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Why the Academic Study of Western Esotericism is not as Popular as Critical Theory and Women’s History?

Thoughts on Wouter J. Hanegraaff about “Rejected Knowledge” in Hermes Explains: Thirty Questions about Western Esotericism (page 149-151). This is not a commentary about the full chapter, but is related to Concerning the Practice of Concealing Esoteric Truths from The Masses: Esotericism Ancient and Modern.

Should this be a topic to tip toe over, or be careful? There are things that must be considered first. While so many people have become interested with deconstructing the hegemonic grand narratives of Western culture, racial prejudices and women’s history, the field of the ‘study of esotericism’ is not a central popular concern as ‘critical theory’ or women’s history is.

This is what Wouter J. Hanegraaff brings to attention in his chapter in Hermes Explains: Thirty Questions about Western Esotericism, and I have nearly something to say about every sentence in the chapter.

It is due to the fact, that many of the reformers, intellectuals and revolutionaries involved in opposing the traditional exclusion and marginalization of women, black people and other people, including non-dominant genders and sexualities, as Wouter J. Hanegraaf puts it in his chapter, “Rejected Knowledge,” still worked within the framework of traditional church polemics and beliefs. While yes, we can for example speak of those that worked outside of that framework, the marginalized that were fighting for their equal rights, who simply wanted to be accepted also as a brother in Christ by the race that established its rule and domination over them, took preference in those working from non-traditional sources, and political ideologies like socialism.

Christianity is still the dominant religion among most Black people in the U.S., and then one must consider important Islamic influence. It must be remembered, that persecutions and rejected knowledge create sub-divisions within religions themselves. Being Black and either an atheist, agnostic, Muslim, Buddhist, vegetarian or “esotericist” all present a unique difficulty, because it challenges very limited stereotypes. Yet this surely doesn’t stop anybody in our day from embracing their difference, atleast in countries where laws permit such diverse thought.

As to hegemonic narratives, even Black people that embrace non-dominant religions and esoteric perspectives carry an ideological prejudice that studies esotericism through a racialist and conspiratorial lens. In such view, “White Europeans” and even Arabs are constantly accused of stealing ancient Egyptian and African identity, distorting their archaic secret doctrines, or suppressing the “true identity of Black people.”

I have met such persons, who take every chance to rage with debate against me about how Muslims are racist, having said no word to them. Muslims themselves combat these prejudices within Islam themselves. I have never come across a positive attitude about the contributions of Max Müller, Gerald Massey, Helena P. Blavatsky, and others in such circles with such opinions — on the basis of them being of a “colonial mind” or simply “White.”

Some non-dominant alternative religions within the Black community do not believe in Jesus-worship, but the overwhelming majority of these alternative religious ideas do. Even when they step out of traditional church dogma, there are those whom psychologically still cannot escape their primary belief in Jesus as god, and accept the basis of the church’s doctrine of Christ.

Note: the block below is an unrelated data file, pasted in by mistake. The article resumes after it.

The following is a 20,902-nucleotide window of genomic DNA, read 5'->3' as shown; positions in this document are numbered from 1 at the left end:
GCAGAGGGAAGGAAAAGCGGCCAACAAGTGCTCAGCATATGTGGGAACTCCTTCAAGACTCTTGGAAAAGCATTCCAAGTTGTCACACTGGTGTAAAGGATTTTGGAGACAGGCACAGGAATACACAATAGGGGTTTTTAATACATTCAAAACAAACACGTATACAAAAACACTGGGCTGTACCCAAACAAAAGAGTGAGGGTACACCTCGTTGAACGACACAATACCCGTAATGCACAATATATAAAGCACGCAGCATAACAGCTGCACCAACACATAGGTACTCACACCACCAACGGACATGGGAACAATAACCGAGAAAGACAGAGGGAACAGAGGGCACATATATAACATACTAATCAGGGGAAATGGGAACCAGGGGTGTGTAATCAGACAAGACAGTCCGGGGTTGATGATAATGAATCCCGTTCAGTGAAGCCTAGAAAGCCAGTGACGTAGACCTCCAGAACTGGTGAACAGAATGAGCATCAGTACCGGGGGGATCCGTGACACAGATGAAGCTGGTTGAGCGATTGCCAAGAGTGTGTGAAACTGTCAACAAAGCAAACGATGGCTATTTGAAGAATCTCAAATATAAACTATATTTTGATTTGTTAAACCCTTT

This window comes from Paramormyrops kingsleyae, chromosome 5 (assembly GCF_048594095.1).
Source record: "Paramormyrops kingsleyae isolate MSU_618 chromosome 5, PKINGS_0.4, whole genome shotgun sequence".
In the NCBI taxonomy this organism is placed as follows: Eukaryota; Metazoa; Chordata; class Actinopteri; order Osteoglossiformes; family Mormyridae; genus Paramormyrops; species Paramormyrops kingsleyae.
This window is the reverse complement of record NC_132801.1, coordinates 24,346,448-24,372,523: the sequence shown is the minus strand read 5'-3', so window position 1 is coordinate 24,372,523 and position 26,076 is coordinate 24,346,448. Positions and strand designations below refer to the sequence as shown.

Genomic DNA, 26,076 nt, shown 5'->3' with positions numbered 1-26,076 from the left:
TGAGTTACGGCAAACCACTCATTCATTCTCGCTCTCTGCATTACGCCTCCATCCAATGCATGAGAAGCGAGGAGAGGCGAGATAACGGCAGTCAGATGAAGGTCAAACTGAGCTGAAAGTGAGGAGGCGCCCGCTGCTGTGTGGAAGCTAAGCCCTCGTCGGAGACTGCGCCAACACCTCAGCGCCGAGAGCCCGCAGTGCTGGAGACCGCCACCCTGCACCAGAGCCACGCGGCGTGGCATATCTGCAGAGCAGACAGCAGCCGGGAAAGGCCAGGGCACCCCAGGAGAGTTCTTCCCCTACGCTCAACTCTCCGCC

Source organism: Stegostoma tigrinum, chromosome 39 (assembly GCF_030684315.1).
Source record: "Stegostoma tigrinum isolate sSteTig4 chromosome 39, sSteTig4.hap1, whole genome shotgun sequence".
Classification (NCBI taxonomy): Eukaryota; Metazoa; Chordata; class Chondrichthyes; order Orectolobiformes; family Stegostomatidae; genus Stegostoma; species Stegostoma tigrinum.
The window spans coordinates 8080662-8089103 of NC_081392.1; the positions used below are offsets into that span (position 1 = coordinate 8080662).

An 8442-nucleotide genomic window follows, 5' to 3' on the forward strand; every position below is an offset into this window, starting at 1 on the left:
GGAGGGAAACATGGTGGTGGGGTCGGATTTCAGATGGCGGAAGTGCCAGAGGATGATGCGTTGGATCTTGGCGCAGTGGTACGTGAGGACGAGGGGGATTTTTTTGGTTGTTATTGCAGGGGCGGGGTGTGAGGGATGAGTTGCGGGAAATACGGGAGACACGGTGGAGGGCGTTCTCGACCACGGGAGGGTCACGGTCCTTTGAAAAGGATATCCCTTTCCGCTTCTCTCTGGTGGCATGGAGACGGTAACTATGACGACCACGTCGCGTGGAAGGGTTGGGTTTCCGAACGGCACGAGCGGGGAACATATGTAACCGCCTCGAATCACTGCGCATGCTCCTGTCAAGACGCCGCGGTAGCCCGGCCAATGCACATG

On such basis, many think that White people are incapable of comprehending the esoteric teachings of ancient Egyptian religion, African occultism and the forged religions of the descendants of various African ethnic groups. Then again, if the sources were appreciated better, they’d come across H.P. Blavatsky, a Russian/Ukrainian Buddhist convert and Theosophist, critiquing those same “White” European scholars as being incapable of the same.

In my context, I am not at complete liberty to have civil discourse with persons I know, close to me, even relatives about my beliefs, as it always stirs emotion and temper. I am not as interested in changing minds this way. Wouter J. Hanegraff explains, that “the fundamental grand narratives of Western culture have been constructed on the very basis of “Othering” and rejecting precisely everything that is studied under the “esotericism” label today!” Wouter J. Hanegraff explains (p. 150).

Yes, these are grand narratives, that I reject. I do not carry the negative perceptions and attitudes against so-called ancient pagans, magic, and witches. The standard story we are told of Muhammad, the Reformation and the foundations of Catholicism, to the story of monotheism in the Torah is built on narratives of victories over idolatrous paganism, demonic magic and superstitious heresies. Those same narratives take effect within the religions among sects and thinkers that accuse other sects of practicing idolatry, paganism, and magic. Thereafter, in the conflict between religion and modern science, intellectuals and historians of the Enlightenment framed their victory as one over traditional Christian irrational superstition and ‘occult pseudo-scientific superstitions.’

History becomes then viewed as progress, thus the History of Religion is interpreted as detailing a progression from simplistic primitive animism to complex superior and triumphant monotheism — the “end of history.” But is this so?

Lastly, the complexity of monotheism is highly exaggerated when it is merely understood as a dimension between weak monotheism to strict monotheism, which is why recommending the works of thinkers like Henry Corbin on the theory of monotheism remains important.

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